The UK has launched a pioneering study to explore the development of type 1 diabetes in adults which aims to screen 20,000 individuals.
Research will enable earlier and safer diagnosis of type 1 diabetes through blood tests.
This makes the UK the first country to implement general population screening for type 1 diabetes in both children and adults.
The Type 1 Diabetes Risk in Adults (T1DRA) study, launched on World Diabetes Day, seeks to enroll 20,000 adults aged 18 to 70.
- Routine finger-prick blood test could be used to identify toddlers’ risk of type 1 diabetes
- Weekly insulin injections could reduce the burden of daily jabs
- Activity snacks can help people with type 1 diabetes manage blood sugar levels
This follows the ELSA study for children launched last year, positioning the UK as a leader in diabetes screening research.
Supported by The Leona M. and Harry B. Helmsley Charitable Trust and building on the Diabetes UK-funded Bart’s Oxford Family study (BOX), T1DRA aims to unravel the mysteries of adult-onset type 1 diabetes.
Participants identified as high risk will gain access to diabetes education, monitoring, and clinical trials for innovative treatments.
What is type 1 diabetes?
Type 1 diabetes, affecting up to 400,000 people in the UK, is an autoimmune condition where the immune system attacks insulin-producing cells.
Over half of the diagnoses occur in adults, yet research has primarily focused on children, leaving adult-onset type 1 diabetes less understood.
Who is eligible for the study?
T1DRA targets individuals without close family members with type 1 diabetes, who represent around 90% of cases.
How does the study work?
Led by Professor Kathleen Gillespie from the University of Bristol, the study involves a simple finger prick blood test sent to participants.
The test looks for islet autoantibodies, indicators of type 1 diabetes, which can appear years before symptoms.
High-risk individuals will be monitored to study the progression to type 1 diabetes and to identify associated genetic, biological, and environmental factors. They will also receive information on symptoms, management, and access to trials for new treatments.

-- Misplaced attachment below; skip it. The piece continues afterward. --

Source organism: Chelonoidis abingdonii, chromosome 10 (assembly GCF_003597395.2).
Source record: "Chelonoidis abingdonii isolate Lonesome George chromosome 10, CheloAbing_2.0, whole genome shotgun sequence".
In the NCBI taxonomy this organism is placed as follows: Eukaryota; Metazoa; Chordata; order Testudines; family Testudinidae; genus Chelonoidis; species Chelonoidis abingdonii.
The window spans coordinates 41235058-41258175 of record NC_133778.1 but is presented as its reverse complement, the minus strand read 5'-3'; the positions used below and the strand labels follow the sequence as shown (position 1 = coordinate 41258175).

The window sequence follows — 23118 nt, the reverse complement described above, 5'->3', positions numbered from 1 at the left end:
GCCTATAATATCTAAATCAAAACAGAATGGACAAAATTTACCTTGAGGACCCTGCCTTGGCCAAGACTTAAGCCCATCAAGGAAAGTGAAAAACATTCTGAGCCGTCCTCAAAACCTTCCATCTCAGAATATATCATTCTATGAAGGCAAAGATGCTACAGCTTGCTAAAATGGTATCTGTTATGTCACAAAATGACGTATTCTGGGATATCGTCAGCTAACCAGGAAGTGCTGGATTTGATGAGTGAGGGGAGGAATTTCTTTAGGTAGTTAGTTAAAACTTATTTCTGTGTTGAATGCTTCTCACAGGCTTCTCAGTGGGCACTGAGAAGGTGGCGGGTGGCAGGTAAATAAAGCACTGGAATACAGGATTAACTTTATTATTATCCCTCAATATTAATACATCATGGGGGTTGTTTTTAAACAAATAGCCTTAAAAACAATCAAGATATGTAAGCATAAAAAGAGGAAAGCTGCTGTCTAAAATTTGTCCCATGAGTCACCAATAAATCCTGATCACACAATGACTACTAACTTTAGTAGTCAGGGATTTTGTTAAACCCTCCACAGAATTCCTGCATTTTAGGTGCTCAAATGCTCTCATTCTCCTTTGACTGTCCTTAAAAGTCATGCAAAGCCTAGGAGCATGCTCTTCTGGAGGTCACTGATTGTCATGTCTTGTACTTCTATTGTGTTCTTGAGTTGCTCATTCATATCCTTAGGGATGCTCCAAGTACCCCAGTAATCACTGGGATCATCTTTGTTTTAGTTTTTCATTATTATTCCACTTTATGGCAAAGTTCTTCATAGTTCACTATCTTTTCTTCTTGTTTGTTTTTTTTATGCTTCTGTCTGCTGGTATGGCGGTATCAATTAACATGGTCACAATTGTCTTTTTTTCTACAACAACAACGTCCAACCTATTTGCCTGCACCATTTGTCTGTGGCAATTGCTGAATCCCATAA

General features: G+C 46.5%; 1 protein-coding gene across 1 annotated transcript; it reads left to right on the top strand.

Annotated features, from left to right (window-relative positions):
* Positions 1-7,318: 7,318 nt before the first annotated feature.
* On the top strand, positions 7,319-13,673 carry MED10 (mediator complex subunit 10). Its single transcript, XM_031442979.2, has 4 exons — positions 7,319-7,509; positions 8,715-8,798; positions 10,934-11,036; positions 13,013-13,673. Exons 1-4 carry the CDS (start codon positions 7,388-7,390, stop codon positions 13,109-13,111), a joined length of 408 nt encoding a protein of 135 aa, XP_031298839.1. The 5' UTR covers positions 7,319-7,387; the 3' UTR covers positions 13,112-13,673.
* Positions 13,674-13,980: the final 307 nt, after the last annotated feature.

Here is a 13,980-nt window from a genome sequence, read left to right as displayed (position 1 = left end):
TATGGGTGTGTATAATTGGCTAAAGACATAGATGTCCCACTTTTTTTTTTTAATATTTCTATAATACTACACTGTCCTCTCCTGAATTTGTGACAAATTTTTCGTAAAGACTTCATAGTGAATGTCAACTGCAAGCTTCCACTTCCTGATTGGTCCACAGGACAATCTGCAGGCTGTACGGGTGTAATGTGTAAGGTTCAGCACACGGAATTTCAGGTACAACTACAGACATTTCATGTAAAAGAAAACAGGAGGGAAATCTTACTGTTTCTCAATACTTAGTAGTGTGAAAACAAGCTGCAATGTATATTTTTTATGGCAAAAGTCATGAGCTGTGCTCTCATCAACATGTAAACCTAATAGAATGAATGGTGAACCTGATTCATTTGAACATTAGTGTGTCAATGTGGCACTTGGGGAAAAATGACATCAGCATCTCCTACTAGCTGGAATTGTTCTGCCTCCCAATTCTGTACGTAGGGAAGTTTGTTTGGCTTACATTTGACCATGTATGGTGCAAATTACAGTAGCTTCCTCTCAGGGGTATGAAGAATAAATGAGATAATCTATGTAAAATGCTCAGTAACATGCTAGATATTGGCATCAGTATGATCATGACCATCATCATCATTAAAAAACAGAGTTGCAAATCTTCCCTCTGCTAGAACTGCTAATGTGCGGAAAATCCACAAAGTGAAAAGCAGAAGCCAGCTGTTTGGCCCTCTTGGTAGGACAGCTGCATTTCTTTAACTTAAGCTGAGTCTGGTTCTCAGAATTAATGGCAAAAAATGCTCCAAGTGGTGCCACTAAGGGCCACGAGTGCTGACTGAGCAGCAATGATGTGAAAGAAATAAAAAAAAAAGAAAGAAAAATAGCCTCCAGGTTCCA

While insulin therapy remains essential for managing type 1 diabetes, new immunotherapies like teplizumab, which delays the onset of the condition, are emerging.
Teplizumab, already approved in the US in 2022, is under review in the UK, alongside other immunotherapies in clinical trials.
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The study complements the ELSA study for children, led by Professor Parth Narendran at the University of Birmingham.
Professor Kathleen Gillespie, lead researcher on T1DRA, at the University of Bristol, said: “This research will help us get a much clearer idea of how many adults in the UK are at risk of type 1 diabetes by screening for markers in blood samples. We will follow up those individuals with islet autoantibodies to better understand how type 1 diabetes occurs in adults and offer participants the opportunity to participate in clinical trials to prevent the condition.”
“I’d encourage anyone reading this to sign up”
Model Roxy Horner, 32, was diagnosed with type 1 diabetes a month before her 30th birthday.
She said: “Being taken to A&E and then being diagnosed with type 1 diabetes was such a shock and things have never been the same. Diabetes is relentless and as a young Mum, looking after a new baby and managing my condition can be challenging. I wish there had been a better way of preparing me for such life-changing news.
“The T1DRA trial is important because it will help teach us more about people who are diagnosed with type 1 diabetes as adults. I really hope the trial will get us a step closer to a time when it can be spotted early so people can be more prepared. Type 1 diabetes can come on at any age and I’d encourage anyone reading this to sign up to the T1DRA trial today.”
- To sign up to the T1DRA study visit: t1dra.bristol.ac.uk.